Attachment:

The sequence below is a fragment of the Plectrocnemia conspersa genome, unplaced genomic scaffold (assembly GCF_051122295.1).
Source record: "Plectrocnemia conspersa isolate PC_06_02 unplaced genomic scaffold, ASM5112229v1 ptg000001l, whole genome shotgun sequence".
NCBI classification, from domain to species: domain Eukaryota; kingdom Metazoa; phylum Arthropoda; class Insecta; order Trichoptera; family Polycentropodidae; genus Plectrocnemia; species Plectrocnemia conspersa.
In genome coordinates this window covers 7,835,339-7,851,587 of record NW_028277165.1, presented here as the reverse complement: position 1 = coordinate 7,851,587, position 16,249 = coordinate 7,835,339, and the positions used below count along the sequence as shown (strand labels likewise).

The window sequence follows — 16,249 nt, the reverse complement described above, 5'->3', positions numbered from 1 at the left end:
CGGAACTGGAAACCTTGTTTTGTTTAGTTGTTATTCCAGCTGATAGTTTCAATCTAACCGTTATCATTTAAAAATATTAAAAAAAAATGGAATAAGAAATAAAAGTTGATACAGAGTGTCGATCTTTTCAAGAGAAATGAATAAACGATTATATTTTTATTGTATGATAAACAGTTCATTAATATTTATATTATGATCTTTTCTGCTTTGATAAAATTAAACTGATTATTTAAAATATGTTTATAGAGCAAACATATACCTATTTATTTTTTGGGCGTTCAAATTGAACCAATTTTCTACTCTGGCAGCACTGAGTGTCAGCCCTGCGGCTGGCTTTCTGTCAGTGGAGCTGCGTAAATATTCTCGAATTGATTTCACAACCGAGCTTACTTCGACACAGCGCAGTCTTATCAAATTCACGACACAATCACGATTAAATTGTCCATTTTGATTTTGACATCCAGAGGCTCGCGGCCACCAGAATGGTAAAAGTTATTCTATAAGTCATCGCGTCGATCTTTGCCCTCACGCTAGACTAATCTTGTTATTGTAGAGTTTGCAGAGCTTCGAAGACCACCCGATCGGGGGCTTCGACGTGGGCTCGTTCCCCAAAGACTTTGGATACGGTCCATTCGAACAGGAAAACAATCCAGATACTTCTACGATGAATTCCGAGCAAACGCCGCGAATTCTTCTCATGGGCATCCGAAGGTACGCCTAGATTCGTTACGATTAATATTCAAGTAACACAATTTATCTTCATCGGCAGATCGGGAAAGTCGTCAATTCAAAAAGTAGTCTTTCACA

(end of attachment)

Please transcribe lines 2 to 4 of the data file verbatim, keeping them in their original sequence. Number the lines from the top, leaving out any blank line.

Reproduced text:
Source record: "Plectrocnemia conspersa isolate PC_06_02 unplaced genomic scaffold, ASM5112229v1 ptg000001l, whole genome shotgun sequence".
NCBI classification, from domain to species: domain Eukaryota; kingdom Metazoa; phylum Arthropoda; class Insecta; order Trichoptera; family Polycentropodidae; genus Plectrocnemia; species Plectrocnemia conspersa.
In genome coordinates this window covers 7,835,339-7,851,587 of record NW_028277165.1, presented here as the reverse complement: position 1 = coordinate 7,851,587, position 16,249 = coordinate 7,835,339, and the positions used below count along the sequence as shown (strand labels likewise).